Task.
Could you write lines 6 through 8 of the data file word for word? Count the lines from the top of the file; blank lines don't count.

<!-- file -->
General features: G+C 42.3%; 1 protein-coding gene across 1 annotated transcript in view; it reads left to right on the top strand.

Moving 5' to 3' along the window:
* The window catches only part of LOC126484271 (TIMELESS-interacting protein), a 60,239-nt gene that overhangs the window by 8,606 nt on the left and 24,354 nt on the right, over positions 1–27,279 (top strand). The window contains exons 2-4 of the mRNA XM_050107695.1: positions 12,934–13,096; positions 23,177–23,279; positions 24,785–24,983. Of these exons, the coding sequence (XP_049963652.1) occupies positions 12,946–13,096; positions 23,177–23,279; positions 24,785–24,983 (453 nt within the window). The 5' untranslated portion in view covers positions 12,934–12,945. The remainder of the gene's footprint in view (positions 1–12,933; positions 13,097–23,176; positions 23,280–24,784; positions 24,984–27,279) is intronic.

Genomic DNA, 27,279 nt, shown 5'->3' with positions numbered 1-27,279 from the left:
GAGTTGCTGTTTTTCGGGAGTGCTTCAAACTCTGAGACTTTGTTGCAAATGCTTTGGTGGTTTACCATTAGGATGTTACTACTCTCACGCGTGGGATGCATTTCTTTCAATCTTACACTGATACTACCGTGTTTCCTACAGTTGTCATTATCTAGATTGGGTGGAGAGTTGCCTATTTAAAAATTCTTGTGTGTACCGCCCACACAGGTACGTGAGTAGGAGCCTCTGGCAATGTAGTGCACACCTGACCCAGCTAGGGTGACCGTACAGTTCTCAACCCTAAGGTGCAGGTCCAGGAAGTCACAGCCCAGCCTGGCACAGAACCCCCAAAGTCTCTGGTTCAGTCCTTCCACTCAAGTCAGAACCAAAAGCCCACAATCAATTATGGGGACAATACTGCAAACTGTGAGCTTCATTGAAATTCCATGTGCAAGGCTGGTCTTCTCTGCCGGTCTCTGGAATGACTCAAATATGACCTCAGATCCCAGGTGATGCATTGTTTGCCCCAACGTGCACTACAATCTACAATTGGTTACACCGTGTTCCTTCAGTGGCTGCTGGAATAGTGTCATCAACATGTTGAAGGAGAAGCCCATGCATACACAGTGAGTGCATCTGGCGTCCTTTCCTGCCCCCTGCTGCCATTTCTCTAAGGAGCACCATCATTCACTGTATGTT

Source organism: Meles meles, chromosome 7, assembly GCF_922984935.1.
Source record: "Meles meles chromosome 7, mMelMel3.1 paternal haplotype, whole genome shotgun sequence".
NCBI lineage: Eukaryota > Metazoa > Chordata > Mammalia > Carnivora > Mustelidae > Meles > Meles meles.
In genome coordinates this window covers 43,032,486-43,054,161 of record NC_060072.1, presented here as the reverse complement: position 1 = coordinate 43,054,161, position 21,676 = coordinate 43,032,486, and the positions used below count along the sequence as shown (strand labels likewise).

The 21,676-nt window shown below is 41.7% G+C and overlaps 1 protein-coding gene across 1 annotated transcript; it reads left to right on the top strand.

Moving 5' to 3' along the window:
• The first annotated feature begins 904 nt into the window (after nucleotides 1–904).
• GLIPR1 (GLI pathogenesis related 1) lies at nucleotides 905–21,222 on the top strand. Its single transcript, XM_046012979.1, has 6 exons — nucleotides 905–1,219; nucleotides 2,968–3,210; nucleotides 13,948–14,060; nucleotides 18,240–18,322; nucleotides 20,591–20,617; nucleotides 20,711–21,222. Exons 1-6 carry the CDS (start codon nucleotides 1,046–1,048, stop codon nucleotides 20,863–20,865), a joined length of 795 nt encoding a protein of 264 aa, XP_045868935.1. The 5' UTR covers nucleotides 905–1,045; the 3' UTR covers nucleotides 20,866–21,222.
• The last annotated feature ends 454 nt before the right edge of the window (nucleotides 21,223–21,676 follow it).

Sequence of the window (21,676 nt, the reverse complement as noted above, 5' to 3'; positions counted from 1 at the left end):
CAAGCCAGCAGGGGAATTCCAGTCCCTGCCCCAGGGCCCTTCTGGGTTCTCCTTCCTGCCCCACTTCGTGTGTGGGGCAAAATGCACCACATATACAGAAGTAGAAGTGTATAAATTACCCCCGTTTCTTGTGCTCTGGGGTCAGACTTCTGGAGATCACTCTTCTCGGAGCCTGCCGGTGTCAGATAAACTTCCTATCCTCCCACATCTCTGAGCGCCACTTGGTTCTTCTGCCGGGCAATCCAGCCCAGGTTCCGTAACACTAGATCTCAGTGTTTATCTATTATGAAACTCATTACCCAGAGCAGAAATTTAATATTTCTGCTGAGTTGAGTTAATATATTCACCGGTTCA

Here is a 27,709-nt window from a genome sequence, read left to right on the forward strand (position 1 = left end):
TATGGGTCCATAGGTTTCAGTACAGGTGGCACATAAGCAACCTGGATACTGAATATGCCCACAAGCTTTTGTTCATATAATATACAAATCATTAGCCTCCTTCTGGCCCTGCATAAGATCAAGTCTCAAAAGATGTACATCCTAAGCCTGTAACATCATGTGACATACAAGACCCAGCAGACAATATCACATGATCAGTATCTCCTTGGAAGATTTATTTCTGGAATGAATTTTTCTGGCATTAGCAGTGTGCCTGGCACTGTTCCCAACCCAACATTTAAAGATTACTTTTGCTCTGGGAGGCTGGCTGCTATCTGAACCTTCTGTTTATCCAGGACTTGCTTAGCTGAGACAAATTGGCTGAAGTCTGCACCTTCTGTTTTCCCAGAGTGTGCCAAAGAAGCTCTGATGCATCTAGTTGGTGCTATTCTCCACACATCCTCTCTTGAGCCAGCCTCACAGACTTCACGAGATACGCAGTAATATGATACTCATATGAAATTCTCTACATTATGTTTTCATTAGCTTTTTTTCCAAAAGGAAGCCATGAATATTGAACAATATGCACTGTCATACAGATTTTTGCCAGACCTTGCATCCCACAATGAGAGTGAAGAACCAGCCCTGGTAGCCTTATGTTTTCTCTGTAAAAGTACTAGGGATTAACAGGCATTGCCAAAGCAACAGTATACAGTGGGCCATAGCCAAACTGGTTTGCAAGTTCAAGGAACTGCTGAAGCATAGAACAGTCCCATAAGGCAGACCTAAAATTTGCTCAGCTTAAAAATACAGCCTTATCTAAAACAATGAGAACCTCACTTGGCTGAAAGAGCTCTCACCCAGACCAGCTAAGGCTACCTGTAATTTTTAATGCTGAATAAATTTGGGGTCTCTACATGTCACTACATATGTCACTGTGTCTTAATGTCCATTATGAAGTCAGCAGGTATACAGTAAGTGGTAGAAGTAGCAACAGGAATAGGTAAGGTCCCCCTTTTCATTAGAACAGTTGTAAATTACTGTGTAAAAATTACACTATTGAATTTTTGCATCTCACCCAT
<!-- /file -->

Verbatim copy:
Source organism: Meles meles, chromosome 7, assembly GCF_922984935.1.
Source record: "Meles meles chromosome 7, mMelMel3.1 paternal haplotype, whole genome shotgun sequence".
NCBI lineage: Eukaryota > Metazoa > Chordata > Mammalia > Carnivora > Mustelidae > Meles > Meles meles.